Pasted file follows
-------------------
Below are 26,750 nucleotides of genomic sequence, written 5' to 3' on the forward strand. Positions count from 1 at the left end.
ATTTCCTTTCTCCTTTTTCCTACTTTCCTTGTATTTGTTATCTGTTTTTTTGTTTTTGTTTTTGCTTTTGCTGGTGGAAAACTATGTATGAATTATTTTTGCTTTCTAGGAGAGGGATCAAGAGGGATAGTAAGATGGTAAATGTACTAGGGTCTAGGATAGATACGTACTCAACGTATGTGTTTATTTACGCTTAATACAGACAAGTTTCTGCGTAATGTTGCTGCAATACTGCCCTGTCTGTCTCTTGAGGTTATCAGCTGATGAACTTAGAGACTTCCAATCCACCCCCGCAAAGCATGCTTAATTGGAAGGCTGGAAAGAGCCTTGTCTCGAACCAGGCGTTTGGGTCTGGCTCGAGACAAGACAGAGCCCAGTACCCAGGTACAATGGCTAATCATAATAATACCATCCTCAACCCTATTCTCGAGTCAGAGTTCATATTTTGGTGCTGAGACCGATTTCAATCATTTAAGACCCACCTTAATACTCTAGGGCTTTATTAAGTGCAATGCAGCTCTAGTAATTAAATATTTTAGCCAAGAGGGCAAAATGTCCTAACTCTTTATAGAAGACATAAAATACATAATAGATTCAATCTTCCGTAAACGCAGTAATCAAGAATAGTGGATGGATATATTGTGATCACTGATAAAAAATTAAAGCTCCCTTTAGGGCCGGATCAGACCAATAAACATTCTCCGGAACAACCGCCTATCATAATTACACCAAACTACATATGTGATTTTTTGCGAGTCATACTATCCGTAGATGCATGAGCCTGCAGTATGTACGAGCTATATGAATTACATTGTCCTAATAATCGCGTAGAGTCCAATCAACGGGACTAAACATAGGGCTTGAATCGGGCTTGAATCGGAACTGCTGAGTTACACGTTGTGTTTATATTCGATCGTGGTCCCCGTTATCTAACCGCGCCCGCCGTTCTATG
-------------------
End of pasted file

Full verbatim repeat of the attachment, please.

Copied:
Below are 26,750 nucleotides of genomic sequence, written 5' to 3' on the forward strand. Positions count from 1 at the left end.
ATTTCCTTTCTCCTTTTTCCTACTTTCCTTGTATTTGTTATCTGTTTTTTTGTTTTTGTTTTTGCTTTTGCTGGTGGAAAACTATGTATGAATTATTTTTGCTTTCTAGGAGAGGGATCAAGAGGGATAGTAAGATGGTAAATGTACTAGGGTCTAGGATAGATACGTACTCAACGTATGTGTTTATTTACGCTTAATACAGACAAGTTTCTGCGTAATGTTGCTGCAATACTGCCCTGTCTGTCTCTTGAGGTTATCAGCTGATGAACTTAGAGACTTCCAATCCACCCCCGCAAAGCATGCTTAATTGGAAGGCTGGAAAGAGCCTTGTCTCGAACCAGGCGTTTGGGTCTGGCTCGAGACAAGACAGAGCCCAGTACCCAGGTACAATGGCTAATCATAATAATACCATCCTCAACCCTATTCTCGAGTCAGAGTTCATATTTTGGTGCTGAGACCGATTTCAATCATTTAAGACCCACCTTAATACTCTAGGGCTTTATTAAGTGCAATGCAGCTCTAGTAATTAAATATTTTAGCCAAGAGGGCAAAATGTCCTAACTCTTTATAGAAGACATAAAATACATAATAGATTCAATCTTCCGTAAACGCAGTAATCAAGAATAGTGGATGGATATATTGTGATCACTGATAAAAAATTAAAGCTCCCTTTAGGGCCGGATCAGACCAATAAACATTCTCCGGAACAACCGCCTATCATAATTACACCAAACTACATATGTGATTTTTTGCGAGTCATACTATCCGTAGATGCATGAGCCTGCAGTATGTACGAGCTATATGAATTACATTGTCCTAATAATCGCGTAGAGTCCAATCAACGGGACTAAACATAGGGCTTGAATCGGGCTTGAATCGGAACTGCTGAGTTACACGTTGTGTTTATATTCGATCGTGGTCCCCGTTATCTAACCGCGCCCGCCGTTCTATG